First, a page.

Architect Yoshichika Takagi renovated a four-decade-old residence in Sapporo, Japan, with a curved wall that brings light to the heart of the home. The project was completed for a couple who required more space than the previously existing structure could provide. With the project, the architect wanted to create more living areas for the couple’s child, as well as for the two cats that live in the house.
Yoshichika Takagi was inspired by the artworks of Tohaku Hasegawa and Lucio Fontana when designing the residence – the R wall in Fukui – with finely and boldly drawn pine trees and plenty of canvas space. It looks incomplete but is very attractive due to the existence of the empty space (floor) on which we can imagine and imagine different things that are not actually drawn. The architect wondered if this approach could be applied to architectural renovations. He added an abstract curved wall that makes room for a stairwell and draws constant northern lights into the home. On the upper level, the back of this wall forms a bookshelf in the children’s room.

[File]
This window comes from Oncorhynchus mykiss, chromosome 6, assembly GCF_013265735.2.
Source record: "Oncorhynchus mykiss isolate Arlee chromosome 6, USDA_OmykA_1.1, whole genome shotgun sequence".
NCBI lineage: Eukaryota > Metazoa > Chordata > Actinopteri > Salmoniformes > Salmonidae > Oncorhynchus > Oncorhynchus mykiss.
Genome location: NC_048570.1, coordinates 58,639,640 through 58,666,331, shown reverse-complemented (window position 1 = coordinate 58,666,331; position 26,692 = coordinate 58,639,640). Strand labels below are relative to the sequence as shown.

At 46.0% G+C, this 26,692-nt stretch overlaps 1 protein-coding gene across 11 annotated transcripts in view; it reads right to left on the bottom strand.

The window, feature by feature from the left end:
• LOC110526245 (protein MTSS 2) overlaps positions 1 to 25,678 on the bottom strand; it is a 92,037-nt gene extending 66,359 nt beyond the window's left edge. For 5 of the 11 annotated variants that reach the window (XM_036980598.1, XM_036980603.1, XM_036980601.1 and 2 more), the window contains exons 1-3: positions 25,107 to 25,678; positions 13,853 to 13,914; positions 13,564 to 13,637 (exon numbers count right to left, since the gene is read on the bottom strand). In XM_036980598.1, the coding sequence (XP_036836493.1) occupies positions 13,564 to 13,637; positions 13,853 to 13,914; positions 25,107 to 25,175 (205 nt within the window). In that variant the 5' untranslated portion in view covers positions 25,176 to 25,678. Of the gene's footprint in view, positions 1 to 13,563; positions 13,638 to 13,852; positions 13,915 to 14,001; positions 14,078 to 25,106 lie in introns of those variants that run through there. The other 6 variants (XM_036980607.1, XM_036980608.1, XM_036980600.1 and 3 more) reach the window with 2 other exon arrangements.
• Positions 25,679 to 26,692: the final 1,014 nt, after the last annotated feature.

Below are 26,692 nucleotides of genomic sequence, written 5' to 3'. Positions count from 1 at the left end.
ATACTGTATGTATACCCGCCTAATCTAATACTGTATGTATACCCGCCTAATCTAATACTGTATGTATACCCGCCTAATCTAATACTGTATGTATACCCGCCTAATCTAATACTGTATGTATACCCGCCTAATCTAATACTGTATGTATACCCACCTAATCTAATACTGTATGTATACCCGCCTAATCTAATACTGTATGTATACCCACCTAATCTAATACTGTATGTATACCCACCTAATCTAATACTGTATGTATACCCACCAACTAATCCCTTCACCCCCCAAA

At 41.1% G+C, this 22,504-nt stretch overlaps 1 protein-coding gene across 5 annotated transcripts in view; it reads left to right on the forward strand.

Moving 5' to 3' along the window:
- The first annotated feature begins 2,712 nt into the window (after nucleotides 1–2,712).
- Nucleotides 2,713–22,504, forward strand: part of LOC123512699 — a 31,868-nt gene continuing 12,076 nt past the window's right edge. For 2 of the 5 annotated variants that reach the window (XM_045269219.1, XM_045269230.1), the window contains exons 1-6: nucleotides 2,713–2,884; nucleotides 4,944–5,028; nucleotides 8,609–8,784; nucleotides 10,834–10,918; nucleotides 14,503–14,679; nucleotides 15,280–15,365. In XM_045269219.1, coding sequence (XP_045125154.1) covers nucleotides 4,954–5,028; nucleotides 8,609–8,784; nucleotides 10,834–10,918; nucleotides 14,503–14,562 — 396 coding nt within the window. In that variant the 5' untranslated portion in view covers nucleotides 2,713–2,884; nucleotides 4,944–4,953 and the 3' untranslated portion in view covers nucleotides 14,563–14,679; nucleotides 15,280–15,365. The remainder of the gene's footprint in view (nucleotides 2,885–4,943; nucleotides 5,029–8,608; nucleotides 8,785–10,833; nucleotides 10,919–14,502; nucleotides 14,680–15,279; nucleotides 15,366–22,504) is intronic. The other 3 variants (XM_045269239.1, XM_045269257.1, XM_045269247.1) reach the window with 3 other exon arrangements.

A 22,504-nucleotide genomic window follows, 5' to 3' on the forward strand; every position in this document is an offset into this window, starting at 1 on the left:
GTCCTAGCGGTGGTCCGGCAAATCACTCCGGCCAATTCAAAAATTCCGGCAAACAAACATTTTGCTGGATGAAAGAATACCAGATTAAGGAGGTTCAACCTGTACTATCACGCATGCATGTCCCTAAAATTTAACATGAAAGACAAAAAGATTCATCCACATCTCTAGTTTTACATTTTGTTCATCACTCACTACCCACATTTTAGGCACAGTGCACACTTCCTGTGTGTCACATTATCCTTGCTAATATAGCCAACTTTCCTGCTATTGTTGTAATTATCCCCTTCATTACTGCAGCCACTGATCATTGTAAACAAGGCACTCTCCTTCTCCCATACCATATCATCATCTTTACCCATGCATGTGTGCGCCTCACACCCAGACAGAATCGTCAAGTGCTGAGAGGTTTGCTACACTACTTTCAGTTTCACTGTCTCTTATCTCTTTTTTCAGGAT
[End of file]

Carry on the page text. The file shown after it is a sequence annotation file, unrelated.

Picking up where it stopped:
The ground floor contains the main living quarters of the house, including a kitchen, a dining area with a short-legged table and a wood-burning stove, a small office, and an eclectic space that has been intentionally left empty. The whole house has been finished with larch plywood to give the cats plenty of room to sharpen their nails.